If you are experiencing enlarged and painful veins in your leg or other areas of the body, you are most likely experiencing varicose veins. This problematic vein condition is caused by malfunctioning venous valves and can be quite itchy and painful. Most often they appear swollen and twisted and can look blue or purplish around your skin. While varicose veins can just be a cosmetic issue, for some for others it may lead to more severe conditions. Varicose veins are also common for women who are pregnant in their second trimester. Here is what you need to know about treating varicose veins and more:
Swollen Veins During Pregnancy
During the second trimester, most women will gain weight and blood volume, putting greater strain on your circulatory system. This increase in pressure and progesterone, a sex hormone, will cause the veins to dilate and engorge with blood. The valves in your veins must to work harder to hold more blood from flowing backwards, and they begin to experience vascular stress. The valves may become damaged, leading to the above symptoms and varicose veins.
Where Do They Occur?
Varicose veins most often develop around the thighs and legs. However, for pregnant women they can also develop in other areas. The position of the fetus may also cause pressure to be applied to the lower abdomen and compress other internal parts. This pressure may lead to varicose veins around the vulva.
Can They Get Worse?
Varicose veins will most likely get worse throughout pregnancy as the weight and pressure begins to increase in your veins. Localized pain and itching can be felt around the impacted veins. Varicose veins around the vulva typically get better after childbirth.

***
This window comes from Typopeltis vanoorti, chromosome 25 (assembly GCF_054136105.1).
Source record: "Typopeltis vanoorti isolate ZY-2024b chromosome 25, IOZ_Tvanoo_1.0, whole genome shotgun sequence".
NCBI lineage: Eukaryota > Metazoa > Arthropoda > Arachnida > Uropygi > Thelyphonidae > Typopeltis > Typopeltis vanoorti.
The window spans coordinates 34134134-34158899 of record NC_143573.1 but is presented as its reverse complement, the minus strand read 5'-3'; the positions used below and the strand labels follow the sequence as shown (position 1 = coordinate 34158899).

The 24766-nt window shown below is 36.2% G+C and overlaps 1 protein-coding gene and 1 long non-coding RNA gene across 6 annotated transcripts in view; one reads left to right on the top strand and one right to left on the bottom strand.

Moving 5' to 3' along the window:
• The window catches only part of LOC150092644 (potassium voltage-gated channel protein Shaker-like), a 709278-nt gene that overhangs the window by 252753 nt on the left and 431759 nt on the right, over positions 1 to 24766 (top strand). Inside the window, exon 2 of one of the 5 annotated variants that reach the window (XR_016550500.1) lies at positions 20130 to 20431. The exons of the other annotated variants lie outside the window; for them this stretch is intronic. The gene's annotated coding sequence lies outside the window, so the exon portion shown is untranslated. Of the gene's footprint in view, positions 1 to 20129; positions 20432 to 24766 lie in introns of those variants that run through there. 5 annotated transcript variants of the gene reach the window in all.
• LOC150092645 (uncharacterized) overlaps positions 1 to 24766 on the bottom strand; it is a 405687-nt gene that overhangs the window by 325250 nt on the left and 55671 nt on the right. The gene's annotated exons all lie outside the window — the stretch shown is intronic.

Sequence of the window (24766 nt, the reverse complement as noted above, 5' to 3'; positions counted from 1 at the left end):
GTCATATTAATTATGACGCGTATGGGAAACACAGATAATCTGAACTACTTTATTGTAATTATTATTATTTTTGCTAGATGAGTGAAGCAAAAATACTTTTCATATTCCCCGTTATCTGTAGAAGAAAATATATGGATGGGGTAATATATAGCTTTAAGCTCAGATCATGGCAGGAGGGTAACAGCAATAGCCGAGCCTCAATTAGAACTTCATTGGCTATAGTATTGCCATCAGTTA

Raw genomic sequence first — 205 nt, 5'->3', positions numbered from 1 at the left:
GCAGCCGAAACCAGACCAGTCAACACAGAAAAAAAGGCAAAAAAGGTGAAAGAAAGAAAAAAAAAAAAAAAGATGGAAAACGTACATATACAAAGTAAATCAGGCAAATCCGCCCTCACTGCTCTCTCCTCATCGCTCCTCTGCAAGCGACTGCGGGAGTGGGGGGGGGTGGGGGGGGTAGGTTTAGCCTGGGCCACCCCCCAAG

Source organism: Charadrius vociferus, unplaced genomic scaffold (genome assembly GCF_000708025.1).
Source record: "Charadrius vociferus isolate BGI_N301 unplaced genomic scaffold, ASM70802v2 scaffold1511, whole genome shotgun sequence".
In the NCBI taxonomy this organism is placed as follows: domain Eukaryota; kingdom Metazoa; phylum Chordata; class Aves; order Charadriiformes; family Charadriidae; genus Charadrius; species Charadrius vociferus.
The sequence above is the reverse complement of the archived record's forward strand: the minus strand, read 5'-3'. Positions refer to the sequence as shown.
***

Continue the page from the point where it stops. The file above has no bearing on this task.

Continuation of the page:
Treating Your Varicose Veins
Treatment for varicose veins found on the legs does not occur until after the child has been born. Varicosities around the vulva and vagina typically subside after the woman has given birth. Occasionally, rope-like veins can be seen in these areas following childbirth but should not be a concern.
Are You at Risk for Varicose Veins?
Genetics plays a vital role in determining risk factors for varicose veins. We recommend getting screened for varicose veins if your family has a history of varicose veins or obesity, or if you work in a job that requires extended sitting or prolonged standing. Females are also more often found to develop varicose veins than males. Additional pregnancies can also have the size, shape, and symptoms of varicose veins worsen over time.
Time to Get Screened
If you are beginning to notice swelling and pain in your legs along with enlarged veins, it is time to get screened for varicose veins. Additional common symptoms for women can also include discoloration around your ankles and rope-like veins appearing. Our screenings include a physical examination and venous ultrasound to rule out a possible blood clot. After you have given birth, you will be clear for our range of treatment options to help you resolve any varicose veins. Call us today for your free consultation and see how we can identify your possible varicose veins.